The public focus during the current terror alert is on street closures and fortified buildings, with the country on guard.

But what ultimately may prove more significant is the trail of arrests in the last week, beginning in Pakistan and shifting to Britain, as the United States and its allies apparently close in on Al Qaeda (search) operatives who had their sights set on striking U.S. soil.

It is unclear — and perhaps unknown — whether the plot was abandoned years ago or remained active. This is a question with political implications because some critics accuse the Bush administration of raising terror warnings to burnish the president's image as commander in chief ahead of the November election.

Regardless, it seems clear that last week brought some of the biggest and most significant actions against Al Qaeda since the March 2003 capture of Khalid Shaikh Mohammed (search), the terror network's former third-ranking member who masterminded the Sept. 11 attacks.

It was on July 29, at the CIA director's regular late-afternoon meeting, that acting chief John McLaughlin (search) discussed some of the alarming information that had recently been received. That included extensive surveillance reports of five buildings in New York, Washington and Newark, N.J., he told senior agency operatives and analysts, FBI representatives and others from different intelligence agencies.

Those casing the buildings had recorded meticulous details — the type of planning details that counterterrorism experts say are often not discovered until after an attack — in hundreds of photos, drawings and written documents.

The surveillance dated from both before Sept. 11, 2001, and after — as far back as four years ago. It is not clear how recently some of it may have been updated.

The information had come to light after Pakistan in mid-July arrested a young computer expert, Mohammed Naeem Noor Khan, using information the CIA had shared with Pakistani intelligence, a U.S. counterterrorism official said, speaking on the condition of anonymity.

Khan's arrest led authorities to a computer, discs and other information, also in Pakistan, that pulled the curtain back on extensive, methodical surveillance work.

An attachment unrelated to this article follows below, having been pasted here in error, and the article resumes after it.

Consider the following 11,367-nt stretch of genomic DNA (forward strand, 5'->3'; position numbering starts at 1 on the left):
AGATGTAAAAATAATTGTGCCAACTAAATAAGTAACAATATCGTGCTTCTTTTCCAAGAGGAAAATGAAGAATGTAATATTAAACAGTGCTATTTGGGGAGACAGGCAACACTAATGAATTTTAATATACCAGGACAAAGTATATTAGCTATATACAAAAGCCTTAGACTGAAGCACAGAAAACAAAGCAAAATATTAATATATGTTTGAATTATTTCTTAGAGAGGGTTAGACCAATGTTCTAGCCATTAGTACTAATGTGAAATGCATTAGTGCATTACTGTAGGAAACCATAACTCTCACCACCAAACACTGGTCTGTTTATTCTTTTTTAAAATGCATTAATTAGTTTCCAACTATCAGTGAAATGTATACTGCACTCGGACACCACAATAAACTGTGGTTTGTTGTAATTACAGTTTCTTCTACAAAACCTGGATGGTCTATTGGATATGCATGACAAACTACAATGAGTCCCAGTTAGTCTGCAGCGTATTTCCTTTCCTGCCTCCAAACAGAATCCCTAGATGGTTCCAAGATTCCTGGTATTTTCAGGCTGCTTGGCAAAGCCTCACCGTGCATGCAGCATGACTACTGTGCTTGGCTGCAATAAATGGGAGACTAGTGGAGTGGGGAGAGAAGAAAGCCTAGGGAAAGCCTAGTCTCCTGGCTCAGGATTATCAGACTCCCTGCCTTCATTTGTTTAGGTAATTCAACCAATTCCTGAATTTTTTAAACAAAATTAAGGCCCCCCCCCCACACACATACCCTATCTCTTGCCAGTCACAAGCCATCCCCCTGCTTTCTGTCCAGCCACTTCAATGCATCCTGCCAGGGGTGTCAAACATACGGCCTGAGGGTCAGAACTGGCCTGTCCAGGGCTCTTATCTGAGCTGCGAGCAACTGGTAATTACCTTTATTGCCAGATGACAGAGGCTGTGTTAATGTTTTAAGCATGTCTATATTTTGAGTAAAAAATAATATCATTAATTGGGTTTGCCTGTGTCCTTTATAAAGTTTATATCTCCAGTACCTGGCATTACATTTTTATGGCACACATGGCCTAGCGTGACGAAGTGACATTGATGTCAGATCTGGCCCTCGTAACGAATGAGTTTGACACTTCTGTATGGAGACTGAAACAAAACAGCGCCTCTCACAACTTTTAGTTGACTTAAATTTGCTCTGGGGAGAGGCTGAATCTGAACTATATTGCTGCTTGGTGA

It also led them to Britain. Much of the surveillance work had been done in 2000, U.S. officials say, by a militant they consider to be a senior Al Qaeda operative, known as Abu Eisa al-Hindi or Abu Musa al-Hindi.

On Saturday, U.S. officials and government documents showed that al-Hindi was personally sent to the United States in early 2001 by Khalid Shaikh Mohammed to perform the surveillance on economic targets in New York.

Still, many questions remain, among them:

—The role, if any, played by Babar Ahmad, a cousin of Khan's who was arrested last week in Britain. He is wanted in the United States for using U.S.-based Web sites to recruit fighters and raise support for Taliban forces in Afghanistan. Ahmad had a document on battle group plans for Navy vessels in the Persian Gulf, lawyers representing the United States said Friday at Ahmad's first court appearance in London.

—Whether al-Hindi or any other detainees are involved with a radical cleric in Britain, Abu Hamza al-Masri, who was arrested by London police in May after an American extradition request. Al-Masri is accused of trying to establish a terrorist training camp in Oregon while providing aid to both Al Qaeda and the Taliban. His mosque has been linked to Sept. 11 suspect Zacarias Moussaoui and would-be shoe bomber Richard Reid.

—Whether the plot was still active, set aside for possible future use or abandoned.

—Most important for Americans, are there other plotters still out there?

Democratic Senate intelligence aides put it this way: Intelligence agencies have had a few good weeks, but Al Qaeda cells are multiplying faster than authorities can keep up with them.

The Bush administration says this:

"We have, as we've said before, reason to believe that we are in a very serious threat environment," Deputy Attorney General James Comey said last week. "And we're working like crazy to try and make sure that threat does not come to fruition."

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EDITOR'S NOTE — Katherine Pfleger Shrader covers intelligence and national security issues for The Associated Press in Washington.

(Copyright 2004 by The Associated Press. All Rights Reserved.)

APTV 08-07-04 1624EDT